This woman was mobbed after being given aid in a refugee camp
The world is not sending enough troops to the Democratic Republic of Congo because of discrimination, a former top UN official has told the BBC.
There is "inbuilt discrimination when it comes to Africa", said Jan Egeland, pointing to the world's response to crises in the Middle East and Europe.
He is one of 16 world leaders to sign a letter calling on the European Union to send troops to DR Congo.
Some 250,000 people have fled recent fighting in eastern DR Congo.
The UN this month said it would send an extra 3,000 troops to DR Congo, on top of the 17,000 already there - the world's largest peacekeeping force.
But Mr Egeland said this was not enough for DR Congo, which is almost the size of western Europe.
He referred to diplomatic peace efforts as a "seminar".
"There was not this indecisiveness in the Balkans, Iraq or the wider Middle East," the former UN aid chief told the BBC's Network Africa programme.
Some 5,000 people have fled the latest rebel advance into neighbouring Uganda, Amnesty International researcher Andrew Phillip told the BBC.
Some of those who crossed the border told aid workers that their relatives had been killed by the rebels.
FORCES AROUND GOMA
CNDP: Gen Nkunda's Tutsi rebels - 6,000 fighters
FDLR: Rwandan Hutus - 6-7,000
Mai Mai: pro-government militia - 3,500
Monuc: UN peacekeepers - 6,000 in North Kivu, including about 1,000 in Goma (17,000 nationwide)
DRC army - 90,000 (nationwide)
Source: UN, military experts
The rebels of General Laurent Nkunda declared a ceasefire last week and withdrew from some of their positions but say this does not apply to operations against foreign militia.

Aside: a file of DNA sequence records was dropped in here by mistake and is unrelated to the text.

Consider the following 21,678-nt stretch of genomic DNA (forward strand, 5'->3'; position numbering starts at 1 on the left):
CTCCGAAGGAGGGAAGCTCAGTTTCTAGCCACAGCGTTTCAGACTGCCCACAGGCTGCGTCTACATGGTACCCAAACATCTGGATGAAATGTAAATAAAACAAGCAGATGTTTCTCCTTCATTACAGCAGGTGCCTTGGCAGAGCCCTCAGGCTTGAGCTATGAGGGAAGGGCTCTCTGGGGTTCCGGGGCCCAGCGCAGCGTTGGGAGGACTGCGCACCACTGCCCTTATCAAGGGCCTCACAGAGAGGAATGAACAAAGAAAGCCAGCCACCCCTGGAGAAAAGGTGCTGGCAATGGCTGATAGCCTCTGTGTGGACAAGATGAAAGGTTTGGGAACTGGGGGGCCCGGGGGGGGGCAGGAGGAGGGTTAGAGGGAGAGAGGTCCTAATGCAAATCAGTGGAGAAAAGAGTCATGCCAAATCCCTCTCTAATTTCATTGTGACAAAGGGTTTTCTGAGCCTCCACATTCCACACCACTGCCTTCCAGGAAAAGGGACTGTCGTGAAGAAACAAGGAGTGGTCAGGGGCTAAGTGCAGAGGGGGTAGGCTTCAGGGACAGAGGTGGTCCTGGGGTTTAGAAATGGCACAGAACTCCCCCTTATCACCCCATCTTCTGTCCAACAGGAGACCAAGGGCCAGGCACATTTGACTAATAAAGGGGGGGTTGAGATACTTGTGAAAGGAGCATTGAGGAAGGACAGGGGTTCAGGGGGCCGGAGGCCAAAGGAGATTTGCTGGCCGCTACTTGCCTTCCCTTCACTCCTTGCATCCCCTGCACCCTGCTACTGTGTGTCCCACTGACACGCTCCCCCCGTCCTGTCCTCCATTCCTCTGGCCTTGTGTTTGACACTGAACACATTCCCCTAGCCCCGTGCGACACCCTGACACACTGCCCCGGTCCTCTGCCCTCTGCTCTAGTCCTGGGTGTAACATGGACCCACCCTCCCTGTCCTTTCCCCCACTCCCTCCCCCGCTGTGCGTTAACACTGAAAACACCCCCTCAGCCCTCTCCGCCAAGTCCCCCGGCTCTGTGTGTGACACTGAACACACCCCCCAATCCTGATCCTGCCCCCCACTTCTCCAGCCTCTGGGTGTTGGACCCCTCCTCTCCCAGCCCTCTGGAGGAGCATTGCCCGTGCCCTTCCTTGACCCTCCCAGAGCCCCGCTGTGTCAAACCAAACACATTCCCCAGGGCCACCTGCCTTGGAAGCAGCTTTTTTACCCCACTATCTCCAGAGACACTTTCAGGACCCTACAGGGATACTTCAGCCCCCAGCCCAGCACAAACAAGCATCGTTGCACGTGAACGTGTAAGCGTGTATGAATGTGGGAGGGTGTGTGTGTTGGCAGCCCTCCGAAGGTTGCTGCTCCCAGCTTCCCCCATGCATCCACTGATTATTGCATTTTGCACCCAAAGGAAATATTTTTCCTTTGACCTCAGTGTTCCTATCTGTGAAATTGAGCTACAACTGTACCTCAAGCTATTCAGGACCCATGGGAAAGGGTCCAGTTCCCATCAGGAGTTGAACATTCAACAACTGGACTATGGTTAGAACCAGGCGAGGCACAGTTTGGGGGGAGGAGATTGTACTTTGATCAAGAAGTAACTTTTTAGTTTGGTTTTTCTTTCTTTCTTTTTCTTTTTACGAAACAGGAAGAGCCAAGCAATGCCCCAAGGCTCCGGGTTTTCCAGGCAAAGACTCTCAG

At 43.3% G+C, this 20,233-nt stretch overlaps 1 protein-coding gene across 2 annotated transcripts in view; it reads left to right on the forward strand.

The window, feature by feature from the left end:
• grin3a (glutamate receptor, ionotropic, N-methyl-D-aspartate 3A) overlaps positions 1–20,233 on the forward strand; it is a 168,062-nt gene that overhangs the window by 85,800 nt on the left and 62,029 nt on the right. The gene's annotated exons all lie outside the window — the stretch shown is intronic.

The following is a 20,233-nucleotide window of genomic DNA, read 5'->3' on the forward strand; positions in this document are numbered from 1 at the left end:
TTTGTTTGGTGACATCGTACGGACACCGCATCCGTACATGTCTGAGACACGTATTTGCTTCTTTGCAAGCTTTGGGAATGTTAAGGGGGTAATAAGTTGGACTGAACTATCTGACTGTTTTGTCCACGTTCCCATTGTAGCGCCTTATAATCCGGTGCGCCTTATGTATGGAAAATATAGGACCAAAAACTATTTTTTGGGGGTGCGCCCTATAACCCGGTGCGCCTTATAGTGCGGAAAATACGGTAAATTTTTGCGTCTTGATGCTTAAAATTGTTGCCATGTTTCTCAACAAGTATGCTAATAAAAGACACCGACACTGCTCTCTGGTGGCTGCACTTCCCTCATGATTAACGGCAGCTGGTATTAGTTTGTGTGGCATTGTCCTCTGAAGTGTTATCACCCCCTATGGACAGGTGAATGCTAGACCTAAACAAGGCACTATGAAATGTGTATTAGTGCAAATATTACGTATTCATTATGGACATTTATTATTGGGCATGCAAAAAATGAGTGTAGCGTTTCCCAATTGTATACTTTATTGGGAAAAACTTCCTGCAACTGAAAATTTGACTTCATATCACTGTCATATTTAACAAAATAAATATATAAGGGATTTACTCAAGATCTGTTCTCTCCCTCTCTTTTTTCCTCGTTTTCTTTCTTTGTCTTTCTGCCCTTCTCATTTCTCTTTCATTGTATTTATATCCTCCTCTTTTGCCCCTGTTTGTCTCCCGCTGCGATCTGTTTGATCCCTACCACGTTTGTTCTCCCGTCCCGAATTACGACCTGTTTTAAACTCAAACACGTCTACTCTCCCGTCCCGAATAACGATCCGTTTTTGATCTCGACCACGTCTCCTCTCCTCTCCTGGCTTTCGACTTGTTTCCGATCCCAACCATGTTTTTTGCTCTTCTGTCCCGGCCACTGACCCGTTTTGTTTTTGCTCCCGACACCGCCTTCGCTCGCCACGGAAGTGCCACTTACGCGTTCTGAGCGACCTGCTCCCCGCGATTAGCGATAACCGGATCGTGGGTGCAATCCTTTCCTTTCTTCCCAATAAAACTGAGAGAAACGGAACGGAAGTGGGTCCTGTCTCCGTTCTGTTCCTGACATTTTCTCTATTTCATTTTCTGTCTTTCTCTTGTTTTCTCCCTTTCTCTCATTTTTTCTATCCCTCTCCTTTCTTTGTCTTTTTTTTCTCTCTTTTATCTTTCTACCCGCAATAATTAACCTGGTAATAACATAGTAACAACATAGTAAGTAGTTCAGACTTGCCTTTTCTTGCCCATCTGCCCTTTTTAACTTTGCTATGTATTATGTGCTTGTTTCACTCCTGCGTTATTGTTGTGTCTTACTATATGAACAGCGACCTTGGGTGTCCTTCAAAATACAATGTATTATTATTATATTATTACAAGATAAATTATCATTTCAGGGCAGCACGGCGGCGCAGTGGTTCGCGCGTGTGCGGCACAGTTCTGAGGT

The Tutsi-dominated forces say they are attacking Rwanda Hutu fighters, some of whom are accused of taking part in the 1994 Rwandan genocide, in which some 800,000 Tutsis and moderate Hutus were slaughtered.
The UN has accused all sides of mass killings and rape in the latest fighting which resumed in August, with rebels advancing on the regional capital, Goma.
"To those of us who have worked on such issues for some time, current events bring back painful memories of Rwanda and Srebrenica," reads the letter, also signed by the former leaders of the Czech Republic (Vaclav Havel), South Africa (FW de Klerk), Ireland (Mary Robinson) and Nobel Peace Prize laureate Archbishop Desmond Tutu and sent to EU heads of state.
"It is increasingly clear that the EU is best placed - through its standing battle groups - to play this role and deploy now," they wrote.
On Wednesday, the Congolese government rejected an offer from India to supply extra peacekeeping troops.
They already account for about a quarter of the UN force in DR Congo, known as Monuc.
A government spokesman refused to give reasons why the Indian offer was declined.